As an example for this question, consider a content management system that has a content database table which contains things like the page title and location as well as the content itself which could be quite a large amount of text. There is a second database table with details of resources (such as images and files) that are associated with a content item. Each page in the content management system may have one or many content items, each with it's own resources.

At present I am retrieving a list of content items and then for each content item doing a second query to retrieve the list of related resources. On a page with 10 content items, this means 11 queries.

I could do a join and retrieve all content and related resources in one query, but it concerns me that where there are multiple resources for a content item, the content item will be duplicated and, because the content item might be large, this might be very inefficient with so much duplicate data.

Another option is to have a stored procedure that returns two recordsets. The first recordset contains the content, and the second recordset contains the related resources for all of the content items in the first recordset, which is separated out by the receiving server.

So the question is what is generally the most efficient way to retrieve data in this situation?

I know that performance testing is often the answer but for this question I was looking for best practise type advice or alternatives that I may not have thought of.

  • How do you avoid duplicate items when you have an individual query for each content item? Seems like a query with these two tables joined would return the same amount of results, just all at once. Maybe you need to look into paging your results.
    – JeffO
    Oct 22, 2014 at 12:22
  • @JeffO: Do you mean duplicate resources or something else? The one join query will return the same amount of rows, but it will return the content row multiple times for each resource associated with that content row. As the content row could contain a lot of data, this would mean inefficiency, right?
    – johna
    Oct 22, 2014 at 21:07

2 Answers 2


"Don't worry. Be happy." Pretty much any way you approach this problem is going to have adequate performance for small through medium sized CMSs.

Diving In

Do you really need to query for each content item? CMSs like WordPress often store their pages in HTML format. Pages may reference images, audio, video, and other multimedia, but they usually do so from the HTML, which means that when displaying the page, one never really needs to query for the associated references.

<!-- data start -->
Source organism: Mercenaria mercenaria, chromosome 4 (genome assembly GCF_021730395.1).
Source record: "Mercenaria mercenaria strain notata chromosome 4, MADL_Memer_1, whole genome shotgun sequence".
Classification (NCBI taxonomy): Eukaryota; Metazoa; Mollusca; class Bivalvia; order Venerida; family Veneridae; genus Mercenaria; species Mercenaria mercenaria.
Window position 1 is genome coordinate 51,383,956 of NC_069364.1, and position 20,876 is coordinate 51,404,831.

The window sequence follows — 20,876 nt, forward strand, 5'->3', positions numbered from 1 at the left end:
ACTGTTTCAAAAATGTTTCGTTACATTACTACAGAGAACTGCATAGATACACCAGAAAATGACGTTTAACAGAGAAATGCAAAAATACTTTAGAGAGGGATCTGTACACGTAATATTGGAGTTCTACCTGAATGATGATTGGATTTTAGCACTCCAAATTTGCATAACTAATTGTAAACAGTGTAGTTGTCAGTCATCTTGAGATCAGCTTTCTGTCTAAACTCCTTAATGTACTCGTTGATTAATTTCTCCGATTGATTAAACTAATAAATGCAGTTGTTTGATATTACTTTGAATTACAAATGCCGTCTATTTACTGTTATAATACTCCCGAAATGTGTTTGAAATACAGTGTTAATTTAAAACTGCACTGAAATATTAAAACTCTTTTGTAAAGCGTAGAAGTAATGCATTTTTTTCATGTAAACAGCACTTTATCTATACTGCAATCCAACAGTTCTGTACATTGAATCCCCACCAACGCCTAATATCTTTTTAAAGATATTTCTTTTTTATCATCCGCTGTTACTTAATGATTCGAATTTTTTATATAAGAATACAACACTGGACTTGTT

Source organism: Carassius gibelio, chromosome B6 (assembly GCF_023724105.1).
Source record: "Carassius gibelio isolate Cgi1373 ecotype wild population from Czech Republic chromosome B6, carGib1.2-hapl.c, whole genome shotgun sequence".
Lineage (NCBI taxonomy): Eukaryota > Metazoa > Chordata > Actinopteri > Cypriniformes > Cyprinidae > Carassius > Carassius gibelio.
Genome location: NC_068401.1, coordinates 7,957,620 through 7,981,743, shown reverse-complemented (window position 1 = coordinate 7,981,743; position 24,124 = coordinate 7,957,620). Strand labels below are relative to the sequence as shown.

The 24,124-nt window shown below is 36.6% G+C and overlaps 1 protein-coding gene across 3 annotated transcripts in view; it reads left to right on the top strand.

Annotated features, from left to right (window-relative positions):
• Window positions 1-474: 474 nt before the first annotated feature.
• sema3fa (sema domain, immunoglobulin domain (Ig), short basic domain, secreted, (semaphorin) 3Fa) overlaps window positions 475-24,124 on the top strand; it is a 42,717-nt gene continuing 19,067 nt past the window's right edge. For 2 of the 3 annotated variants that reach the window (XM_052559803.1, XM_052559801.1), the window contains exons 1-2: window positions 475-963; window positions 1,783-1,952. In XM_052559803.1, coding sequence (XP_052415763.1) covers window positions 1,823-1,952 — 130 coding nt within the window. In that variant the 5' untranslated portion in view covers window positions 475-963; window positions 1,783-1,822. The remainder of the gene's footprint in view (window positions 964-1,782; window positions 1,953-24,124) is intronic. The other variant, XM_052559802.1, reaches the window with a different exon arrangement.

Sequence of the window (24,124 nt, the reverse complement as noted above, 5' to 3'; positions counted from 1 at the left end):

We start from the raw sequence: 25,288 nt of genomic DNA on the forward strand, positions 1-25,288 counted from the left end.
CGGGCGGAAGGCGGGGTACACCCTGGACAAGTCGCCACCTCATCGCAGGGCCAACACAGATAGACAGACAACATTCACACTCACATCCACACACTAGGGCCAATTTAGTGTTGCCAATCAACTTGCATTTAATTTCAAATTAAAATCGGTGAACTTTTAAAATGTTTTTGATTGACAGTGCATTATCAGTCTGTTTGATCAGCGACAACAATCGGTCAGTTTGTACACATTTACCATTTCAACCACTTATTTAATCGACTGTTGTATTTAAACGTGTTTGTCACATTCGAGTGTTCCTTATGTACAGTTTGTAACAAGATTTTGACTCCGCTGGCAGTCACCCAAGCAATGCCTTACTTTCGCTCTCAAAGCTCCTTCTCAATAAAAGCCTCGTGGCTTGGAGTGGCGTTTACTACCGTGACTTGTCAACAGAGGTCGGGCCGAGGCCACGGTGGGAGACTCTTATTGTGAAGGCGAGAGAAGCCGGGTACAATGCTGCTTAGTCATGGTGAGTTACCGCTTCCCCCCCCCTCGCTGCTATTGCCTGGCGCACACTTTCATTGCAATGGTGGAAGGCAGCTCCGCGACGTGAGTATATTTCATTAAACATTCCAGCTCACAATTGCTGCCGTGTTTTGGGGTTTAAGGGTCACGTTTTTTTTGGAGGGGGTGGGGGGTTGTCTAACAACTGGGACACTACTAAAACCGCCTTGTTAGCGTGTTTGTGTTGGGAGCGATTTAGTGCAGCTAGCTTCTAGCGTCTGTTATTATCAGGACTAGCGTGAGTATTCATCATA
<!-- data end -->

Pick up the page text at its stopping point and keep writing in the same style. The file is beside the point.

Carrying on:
In the naïve case, content items are simply loaded, based on independent HTTP requests, from the local file system. In more sophisticated setups, multimedia is loaded from a separate "static" content server or (better yet), a content delivery network.

Probably every web server on the planet has features or add-ons to support this kind of "split serving," and more performance-oriented servers like nginx eagerly support this model (along with extensive in-the-field experience being deployed alongside other accelerators such as caching servers like Squid and Varnish.

When editing a page, there is a greater likelihood one would want or need to query all associated content. That is the one case where querying multiple times might make more sense. But, this is much more likely to result in 2 queries than 11--one for the page, and then one omnibus query that returns 10 results to a query for all associated content.

There are a number of schemes for accomplishing this in SQL, including storing a list of content ids in each page, storing the "associated page item" in each content item, or having a page-id to content-id translation table. All of those options are used in practice in one CMS or another. Modern relational / SQL databases will be perfectly performant doing such queries occasionally. Indeed, while 11 hits on every page load might be onerous, doing 11 queries on every page edit (the worst possible case) is probably not going to be that big a deal. How often are edits done? Not very often, even in CMSs of thousands or tens of thousands of entries. If you're planning for massive (multi-million- or multi-billon-item) CMSs, we could talk about special indexing and optimization--but for even quite large production systems, 2 queries or even 11 queries per edit are not going to "break the bank."

And the reality is, even in CMSs that try to keep an in-the-database link between pages and content items, the links are usually incomplete. HTML links to external resources are so common, and so few user organizations are truly disciplined about keeping all content links fully described in-the-database. So even in those "worst cases," the number of in-the-database associated content items is less than you think.


For related sets of information like this a single "jumbo" call to the DB server is preferable. Although the total data returned is the same as for 11 individual calls, all those network packets, connection set up and lock management add up over time.

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